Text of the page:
Life can pull us away from the ‘home’ inside ourselves. The daily grind tends to keep us on one static level – roughly chest-high and above. The increasing speed of deadlines and demands, news, technology, advertising, traffic all seem to conspire to keep us hurtling faster through a cluttered life.

Journeys and vacations give us a way to cut through the increased complexity and speed, to slow down, enjoy simpler pleasures and reconnect with our internal home and source of energy and delight, what Yeats calls, “my deep heart’s core.”

“Our life is frittered away by detail… simplify, simplify.” -Henry David Thoreau 

The next time you travel, either for vacation or work, you may wish to take the opportunity to travel lightly. Time away from a complex and often messy life is a wonderful opportunity to live more simply for a few days. This simplicity, this little oasis of emptiness, holds within it the promise of being ‘found’ again. Here is an opportunity to return to yourself, your truest desires, your playfulness, your quietness. This is definitely easier to begin when away from the office, the home, the clutter and clanging of everyday life. In fact, research has shown that you’re more effective at changing a bad habit if you change your external situation at the same time.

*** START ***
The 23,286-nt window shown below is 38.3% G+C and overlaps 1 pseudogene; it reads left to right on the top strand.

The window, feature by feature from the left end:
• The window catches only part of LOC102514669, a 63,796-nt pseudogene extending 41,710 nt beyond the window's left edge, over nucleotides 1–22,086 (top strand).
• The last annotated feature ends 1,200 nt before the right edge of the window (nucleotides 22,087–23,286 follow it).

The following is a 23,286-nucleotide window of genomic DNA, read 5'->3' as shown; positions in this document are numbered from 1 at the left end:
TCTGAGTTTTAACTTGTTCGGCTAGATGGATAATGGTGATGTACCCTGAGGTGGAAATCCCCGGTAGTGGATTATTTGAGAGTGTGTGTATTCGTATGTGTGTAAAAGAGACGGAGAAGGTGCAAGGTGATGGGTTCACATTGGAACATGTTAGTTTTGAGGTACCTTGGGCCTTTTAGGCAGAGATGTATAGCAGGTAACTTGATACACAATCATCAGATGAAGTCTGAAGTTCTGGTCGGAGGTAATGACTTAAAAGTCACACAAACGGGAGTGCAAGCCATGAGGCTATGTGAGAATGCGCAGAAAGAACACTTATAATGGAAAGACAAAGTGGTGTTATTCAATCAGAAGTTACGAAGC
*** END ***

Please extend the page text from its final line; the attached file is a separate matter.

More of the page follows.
“You and me Sunday driving, not arriving, spending someone’s hard earned pay…we’re on our way home.” – from Two of Us by the Beatles

Simple, humble pleasures may be more likely to renew – quietly sitting and watching the waves as they break over the shoreline vs. paragliding then jet-skiing then going out to restaurant after restaurant then…you get the idea.